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Light on Life at the Ramamani Iyengar Memorial Yoga Institute
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Light on Life at the Ramamani Iyengar Memorial Yoga Institute

By Dale Hails

B.K.S. Iyengar in India


The Institute and the Iyengars' home are in the same compound. When coming to class or practice, we walk past their door. When the Institute is open for students' practice, B.K.S. Iyengar and members of his family are also in the classroom for their practice. Each day as I passed the door to their home, I was further impressed by how great an honor it is that they open their home so graciously to us. As a westerner, I was a bit ruffled when I first saw students bow before Guruji and touch the ground or his feet. But, when I think how much this family has sacrificed for yoga and the students that have come to them, bowing seems too small a ritual. It is not merely a question of displaying respect, but sharing a deeply felt emotion, gratitude, and blessing. 

In order to study at RIMYI, a student must study with teachers trained by the Iyengars for a minimum of eight years. They do not want westerners who are beginners at their door. Though there is a stringent application process for attendance at an intensive course offered by the Iyengars, it is easier to qualify for general class attendance. There are about thirty spots reserved in each general class for non-Indians. To get one of these spots, submit an application along with your teacher's referral. This is a long-term plan, as it may be two years or more for the next opening. If you enroll as a general student, you can study up to two months (with some exceptions). For myself, I find that after two months, I am ready to return home to the world I know best. Classes are offered for general students six days a week. A student does not receive his or her schedule of class and practice times until they register at the Institute. A student may also observe classes not on his/her schedule, including medical classes, by obtaining permission from the Institute secretary. Expect to spend two hours a day in class and two hours practicing.  Then, there's the library. Over the years, Guruji has amassed an extensive collection of in- and out-of-print volumes, many in English. So as a student you could spend 4-8 hours a day at the Institute. What do you do the rest of your day? Learn to live in India.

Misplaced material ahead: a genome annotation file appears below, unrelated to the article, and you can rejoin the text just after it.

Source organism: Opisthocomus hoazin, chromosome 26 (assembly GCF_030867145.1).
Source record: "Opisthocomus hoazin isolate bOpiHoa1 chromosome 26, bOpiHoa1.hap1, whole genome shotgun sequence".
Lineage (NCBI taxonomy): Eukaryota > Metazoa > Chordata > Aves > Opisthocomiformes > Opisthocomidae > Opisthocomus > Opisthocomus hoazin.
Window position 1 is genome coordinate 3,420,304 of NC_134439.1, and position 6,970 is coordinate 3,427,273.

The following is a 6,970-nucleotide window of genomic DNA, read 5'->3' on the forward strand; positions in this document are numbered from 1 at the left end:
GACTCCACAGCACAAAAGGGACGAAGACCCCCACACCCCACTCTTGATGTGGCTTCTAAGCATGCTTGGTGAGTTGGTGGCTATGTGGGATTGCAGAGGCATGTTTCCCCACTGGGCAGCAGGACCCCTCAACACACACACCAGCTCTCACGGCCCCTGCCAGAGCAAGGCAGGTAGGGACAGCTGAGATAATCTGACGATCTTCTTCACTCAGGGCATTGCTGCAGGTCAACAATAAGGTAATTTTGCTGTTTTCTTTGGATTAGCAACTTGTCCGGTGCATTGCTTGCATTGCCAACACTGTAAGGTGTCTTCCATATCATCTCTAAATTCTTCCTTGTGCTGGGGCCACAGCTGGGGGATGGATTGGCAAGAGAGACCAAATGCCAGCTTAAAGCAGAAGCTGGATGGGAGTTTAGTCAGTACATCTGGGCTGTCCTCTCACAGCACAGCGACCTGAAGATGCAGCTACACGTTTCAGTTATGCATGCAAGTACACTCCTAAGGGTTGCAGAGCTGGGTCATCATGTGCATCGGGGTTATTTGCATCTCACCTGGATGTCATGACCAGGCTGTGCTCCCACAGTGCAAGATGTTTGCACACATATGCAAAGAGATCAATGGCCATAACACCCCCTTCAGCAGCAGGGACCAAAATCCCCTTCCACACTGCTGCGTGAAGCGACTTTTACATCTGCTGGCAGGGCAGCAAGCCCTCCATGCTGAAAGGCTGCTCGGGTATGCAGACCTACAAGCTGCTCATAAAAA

RIMYI is not a residential center. Students arrange their own lodging. There are apartments, hotels, hostels, ashrams, and rooms in private homes available near the Institute. Compared to the U.S., it is not expensive to live in India, but westerners are often asked to pay more than locals. Students may find themselves on the prowl for inexpensive lodging. For those who wait to arrange housing after arrival, the tension of house hunting can become as exciting as a car race. Rickshaw drivers in the area are familiar with the constant moves of yoga students.  The driver that took my roommates and me, with our luggage, to our new apartment, even had a song for the occasion. If your apartment is away from the street or you have an air-conditioned hotel room, there may be some quiet time during the day. But, for the most part, quiet is rare in Indian cities. The Institute itself is near a very busy intersection. Cars and trucks honk their horns whenever they come up behind another vehicle. Our teachers compete with the noise of traffic and vendors announcing their wares. Both during class and away from the Institute, we inhale some of the most polluted air on the planet, dense with diesel fumes and dust. While in India, we must be very careful of what we eat, the water we drink, and how much pollution we ingest.  Many people who come to study in India get sick. If you get sick, you are relegated to the medical class or to the back of the room with a medical sequence during general class.


Studying with the Iyengars and traveling in India are not easy tasks. I chose to study Iyengar's teachings of yoga because he had a family and he expected his students not to be renunciates, but to have families, jobs, and social lives, as well. I appreciated that he fostered his students' independence. To study with him, they were not sheltered in an enclave, but were expected to arrive equipped with the confidence and self-reliance to travel abroad. If you arrive needy, that state is short-lived. Learning how to use yoga from B.K.S. Iyengar is the gift of strength. We work and observe until it seems, almost by accident, we meet the Self along the way. 

September 12, 2005

Editor's note: This report on studying at RIMYI is part of a longer essay on the author's experience, to be published in the January 2006 issue of Yoga Therapy in Practice.

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